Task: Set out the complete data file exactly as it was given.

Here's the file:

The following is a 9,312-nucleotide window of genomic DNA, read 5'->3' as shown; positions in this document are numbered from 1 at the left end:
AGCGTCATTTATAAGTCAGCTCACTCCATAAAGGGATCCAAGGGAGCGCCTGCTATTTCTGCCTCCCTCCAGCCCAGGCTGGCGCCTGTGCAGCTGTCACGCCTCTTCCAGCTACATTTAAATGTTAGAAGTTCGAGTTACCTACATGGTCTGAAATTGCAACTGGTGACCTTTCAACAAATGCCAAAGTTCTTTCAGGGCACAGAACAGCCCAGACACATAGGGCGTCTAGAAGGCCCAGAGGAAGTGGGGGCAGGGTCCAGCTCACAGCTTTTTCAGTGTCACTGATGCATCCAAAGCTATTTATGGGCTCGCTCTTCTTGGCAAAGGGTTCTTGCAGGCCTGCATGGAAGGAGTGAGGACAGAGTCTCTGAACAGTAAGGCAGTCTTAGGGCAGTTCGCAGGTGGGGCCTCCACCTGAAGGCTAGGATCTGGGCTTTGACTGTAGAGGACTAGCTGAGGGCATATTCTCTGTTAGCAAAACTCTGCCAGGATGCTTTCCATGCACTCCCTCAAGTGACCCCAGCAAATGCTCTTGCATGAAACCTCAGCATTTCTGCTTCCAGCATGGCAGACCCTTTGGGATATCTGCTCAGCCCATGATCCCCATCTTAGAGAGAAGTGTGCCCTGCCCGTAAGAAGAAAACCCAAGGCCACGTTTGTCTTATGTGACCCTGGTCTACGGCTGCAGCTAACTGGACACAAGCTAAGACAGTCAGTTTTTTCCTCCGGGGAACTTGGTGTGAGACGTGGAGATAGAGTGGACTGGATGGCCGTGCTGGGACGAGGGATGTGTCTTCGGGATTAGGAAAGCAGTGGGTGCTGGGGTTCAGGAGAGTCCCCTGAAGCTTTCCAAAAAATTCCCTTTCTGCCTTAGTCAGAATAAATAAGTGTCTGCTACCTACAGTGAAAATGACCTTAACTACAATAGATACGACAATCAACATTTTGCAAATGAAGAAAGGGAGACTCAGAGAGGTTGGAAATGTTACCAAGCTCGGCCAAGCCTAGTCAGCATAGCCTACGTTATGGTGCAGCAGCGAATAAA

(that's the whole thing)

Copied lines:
The following is a 9,312-nucleotide window of genomic DNA, read 5'->3' as shown; positions in this document are numbered from 1 at the left end:
AGCGTCATTTATAAGTCAGCTCACTCCATAAAGGGATCCAAGGGAGCGCCTGCTATTTCTGCCTCCCTCCAGCCCAGGCTGGCGCCTGTGCAGCTGTCACGCCTCTTCCAGCTACATTTAAATGTTAGAAGTTCGAGTTACCTACATGGTCTGAAATTGCAACTGGTGACCTTTCAACAAATGCCAAAGTTCTTTCAGGGCACAGAACAGCCCAGACACATAGGGCGTCTAGAAGGCCCAGAGGAAGTGGGGGCAGGGTCCAGCTCACAGCTTTTTCAGTGTCACTGATGCATCCAAAGCTATTTATGGGCTCGCTCTTCTTGGCAAAGGGTTCTTGCAGGCCTGCATGGAAGGAGTGAGGACAGAGTCTCTGAACAGTAAGGCAGTCTTAGGGCAGTTCGCAGGTGGGGCCTCCACCTGAAGGCTAGGATCTGGGCTTTGACTGTAGAGGACTAGCTGAGGGCATATTCTCTGTTAGCAAAACTCTGCCAGGATGCTTTCCATGCACTCCCTCAAGTGACCCCAGCAAATGCTCTTGCATGAAACCTCAGCATTTCTGCTTCCAGCATGGCAGACCCTTTGGGATATCTGCTCAGCCCATGATCCCCATCTTAGAGAGAAGTGTGCCCTGCCCGTAAGAAGAAAACCCAAGGCCACGTTTGTCTTATGTGACCCTGGTCTACGGCTGCAGCTAACTGGACACAAGCTAAGACAGTCAGTTTTTTCCTCCGGGGAACTTGGTGTGAGACGTGGAGATAGAGTGGACTGGATGGCCGTGCTGGGACGAGGGATGTGTCTTCGGGATTAGGAAAGCAGTGGGTGCTGGGGTTCAGGAGAGTCCCCTGAAGCTTTCCAAAAAATTCCCTTTCTGCCTTAGTCAGAATAAATAAGTGTCTGCTACCTACAGTGAAAATGACCTTAACTACAATAGATACGACAATCAACATTTTGCAAATGAAGAAAGGGAGACTCAGAGAGGTTGGAAATGTTACCAAGCTCGGCCAAGCCTAGTCAGCATAGCCTACGTTATGGTGCAGCAGCGAATAAA